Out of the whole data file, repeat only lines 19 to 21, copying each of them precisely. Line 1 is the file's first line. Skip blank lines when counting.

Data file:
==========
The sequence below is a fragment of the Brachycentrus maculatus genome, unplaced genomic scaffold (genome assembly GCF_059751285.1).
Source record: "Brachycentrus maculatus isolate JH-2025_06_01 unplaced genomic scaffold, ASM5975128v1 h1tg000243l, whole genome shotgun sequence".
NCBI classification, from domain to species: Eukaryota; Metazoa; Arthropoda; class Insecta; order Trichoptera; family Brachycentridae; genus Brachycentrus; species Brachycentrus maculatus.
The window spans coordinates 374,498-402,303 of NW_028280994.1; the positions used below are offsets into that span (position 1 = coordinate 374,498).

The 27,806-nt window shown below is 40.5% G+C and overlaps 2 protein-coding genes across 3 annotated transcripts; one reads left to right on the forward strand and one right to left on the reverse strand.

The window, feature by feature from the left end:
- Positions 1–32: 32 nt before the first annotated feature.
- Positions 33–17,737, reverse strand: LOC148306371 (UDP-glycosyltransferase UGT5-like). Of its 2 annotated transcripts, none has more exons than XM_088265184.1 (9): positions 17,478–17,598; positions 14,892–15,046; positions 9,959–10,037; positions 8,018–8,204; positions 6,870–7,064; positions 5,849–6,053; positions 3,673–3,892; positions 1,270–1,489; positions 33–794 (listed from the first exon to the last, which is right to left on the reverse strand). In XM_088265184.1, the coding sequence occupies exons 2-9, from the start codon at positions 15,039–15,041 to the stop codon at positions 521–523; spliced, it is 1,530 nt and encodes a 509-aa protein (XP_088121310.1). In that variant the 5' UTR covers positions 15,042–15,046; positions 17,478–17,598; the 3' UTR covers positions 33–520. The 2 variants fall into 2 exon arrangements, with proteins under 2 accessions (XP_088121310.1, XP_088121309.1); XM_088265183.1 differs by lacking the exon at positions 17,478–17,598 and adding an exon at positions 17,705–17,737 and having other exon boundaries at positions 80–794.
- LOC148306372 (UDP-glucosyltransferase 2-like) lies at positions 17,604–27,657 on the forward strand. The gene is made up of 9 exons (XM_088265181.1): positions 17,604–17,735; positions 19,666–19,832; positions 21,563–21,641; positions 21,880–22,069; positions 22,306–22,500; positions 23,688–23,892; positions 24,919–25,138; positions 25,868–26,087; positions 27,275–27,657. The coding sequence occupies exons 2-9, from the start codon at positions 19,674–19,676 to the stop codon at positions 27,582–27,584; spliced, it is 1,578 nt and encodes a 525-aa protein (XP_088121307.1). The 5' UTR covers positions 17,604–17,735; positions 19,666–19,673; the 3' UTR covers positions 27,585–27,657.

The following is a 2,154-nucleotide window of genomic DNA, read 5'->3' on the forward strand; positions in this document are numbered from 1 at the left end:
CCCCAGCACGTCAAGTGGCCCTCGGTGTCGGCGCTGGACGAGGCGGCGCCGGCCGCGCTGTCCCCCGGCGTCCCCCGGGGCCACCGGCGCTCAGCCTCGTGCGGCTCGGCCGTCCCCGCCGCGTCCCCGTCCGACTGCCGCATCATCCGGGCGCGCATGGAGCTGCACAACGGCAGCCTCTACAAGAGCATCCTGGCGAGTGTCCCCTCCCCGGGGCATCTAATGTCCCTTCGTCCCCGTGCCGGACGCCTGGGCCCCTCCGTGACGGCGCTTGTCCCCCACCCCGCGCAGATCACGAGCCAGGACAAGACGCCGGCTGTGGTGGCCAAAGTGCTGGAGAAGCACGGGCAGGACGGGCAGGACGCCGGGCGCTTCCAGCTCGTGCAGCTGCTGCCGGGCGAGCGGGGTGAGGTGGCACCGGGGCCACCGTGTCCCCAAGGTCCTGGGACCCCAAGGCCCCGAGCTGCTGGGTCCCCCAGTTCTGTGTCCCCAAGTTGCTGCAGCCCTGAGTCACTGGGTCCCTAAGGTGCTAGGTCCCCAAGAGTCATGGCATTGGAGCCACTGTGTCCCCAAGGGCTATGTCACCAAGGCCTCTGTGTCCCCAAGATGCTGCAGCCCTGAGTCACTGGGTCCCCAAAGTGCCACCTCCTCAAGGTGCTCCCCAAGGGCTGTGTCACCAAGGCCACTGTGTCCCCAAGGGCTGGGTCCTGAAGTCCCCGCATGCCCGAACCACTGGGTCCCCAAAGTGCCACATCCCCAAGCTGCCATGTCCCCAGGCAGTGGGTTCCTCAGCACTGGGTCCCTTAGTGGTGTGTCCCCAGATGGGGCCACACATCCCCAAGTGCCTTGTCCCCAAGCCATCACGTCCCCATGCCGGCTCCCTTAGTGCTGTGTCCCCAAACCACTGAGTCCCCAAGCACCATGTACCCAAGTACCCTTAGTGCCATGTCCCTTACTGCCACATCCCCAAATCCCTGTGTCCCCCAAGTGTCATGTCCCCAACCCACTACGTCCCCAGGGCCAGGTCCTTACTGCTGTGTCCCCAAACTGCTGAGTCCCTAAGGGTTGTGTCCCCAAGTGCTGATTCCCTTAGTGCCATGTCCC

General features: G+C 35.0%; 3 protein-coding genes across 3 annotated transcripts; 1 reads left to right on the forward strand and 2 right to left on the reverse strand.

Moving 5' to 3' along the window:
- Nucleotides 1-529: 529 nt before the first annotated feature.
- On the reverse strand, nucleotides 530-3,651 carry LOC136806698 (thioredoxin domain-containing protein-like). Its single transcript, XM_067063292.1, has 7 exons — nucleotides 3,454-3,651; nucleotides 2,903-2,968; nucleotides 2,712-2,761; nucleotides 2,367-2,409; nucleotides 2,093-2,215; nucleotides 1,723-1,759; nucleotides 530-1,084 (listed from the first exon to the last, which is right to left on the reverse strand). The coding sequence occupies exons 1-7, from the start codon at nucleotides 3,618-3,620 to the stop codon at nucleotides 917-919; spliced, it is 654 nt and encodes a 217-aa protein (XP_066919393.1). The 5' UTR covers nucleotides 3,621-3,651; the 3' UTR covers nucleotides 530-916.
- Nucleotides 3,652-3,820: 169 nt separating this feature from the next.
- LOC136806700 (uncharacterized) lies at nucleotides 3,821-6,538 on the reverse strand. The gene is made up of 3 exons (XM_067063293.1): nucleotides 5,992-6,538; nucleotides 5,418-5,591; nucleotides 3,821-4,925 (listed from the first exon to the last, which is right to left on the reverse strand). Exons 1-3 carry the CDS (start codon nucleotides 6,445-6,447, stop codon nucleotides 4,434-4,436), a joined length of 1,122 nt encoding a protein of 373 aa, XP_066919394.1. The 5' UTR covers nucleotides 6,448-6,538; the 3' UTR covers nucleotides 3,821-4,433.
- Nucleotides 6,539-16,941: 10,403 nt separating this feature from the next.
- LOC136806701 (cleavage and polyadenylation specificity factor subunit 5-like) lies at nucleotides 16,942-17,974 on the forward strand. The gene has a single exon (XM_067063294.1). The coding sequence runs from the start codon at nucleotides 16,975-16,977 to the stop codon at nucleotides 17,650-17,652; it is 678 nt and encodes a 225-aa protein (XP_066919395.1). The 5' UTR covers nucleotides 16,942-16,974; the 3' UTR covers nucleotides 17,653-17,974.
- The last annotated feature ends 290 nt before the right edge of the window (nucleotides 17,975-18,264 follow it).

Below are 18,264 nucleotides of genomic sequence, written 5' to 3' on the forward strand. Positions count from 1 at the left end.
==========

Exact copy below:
- LOC136806701 (cleavage and polyadenylation specificity factor subunit 5-like) lies at nucleotides 16,942-17,974 on the forward strand. The gene has a single exon (XM_067063294.1). The coding sequence runs from the start codon at nucleotides 16,975-16,977 to the stop codon at nucleotides 17,650-17,652; it is 678 nt and encodes a 225-aa protein (XP_066919395.1). The 5' UTR covers nucleotides 16,942-16,974; the 3' UTR covers nucleotides 17,653-17,974.
- The last annotated feature ends 290 nt before the right edge of the window (nucleotides 17,975-18,264 follow it).

Below are 18,264 nucleotides of genomic sequence, written 5' to 3' on the forward strand. Positions count from 1 at the left end.